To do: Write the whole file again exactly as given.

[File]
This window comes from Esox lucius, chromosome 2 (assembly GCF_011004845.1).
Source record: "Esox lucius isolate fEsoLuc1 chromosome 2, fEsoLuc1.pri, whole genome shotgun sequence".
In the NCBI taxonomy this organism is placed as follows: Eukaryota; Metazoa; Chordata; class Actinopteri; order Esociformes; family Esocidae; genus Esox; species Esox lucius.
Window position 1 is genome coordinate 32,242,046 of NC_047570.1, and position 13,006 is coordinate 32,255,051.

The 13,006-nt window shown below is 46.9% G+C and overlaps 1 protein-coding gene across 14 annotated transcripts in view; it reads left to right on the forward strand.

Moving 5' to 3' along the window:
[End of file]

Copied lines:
This window comes from Esox lucius, chromosome 2 (assembly GCF_011004845.1).
Source record: "Esox lucius isolate fEsoLuc1 chromosome 2, fEsoLuc1.pri, whole genome shotgun sequence".
In the NCBI taxonomy this organism is placed as follows: Eukaryota; Metazoa; Chordata; class Actinopteri; order Esociformes; family Esocidae; genus Esox; species Esox lucius.
Window position 1 is genome coordinate 32,242,046 of NC_047570.1, and position 13,006 is coordinate 32,255,051.

The 13,006-nt window shown below is 46.9% G+C and overlaps 1 protein-coding gene across 14 annotated transcripts in view; it reads left to right on the forward strand.

Moving 5' to 3' along the window: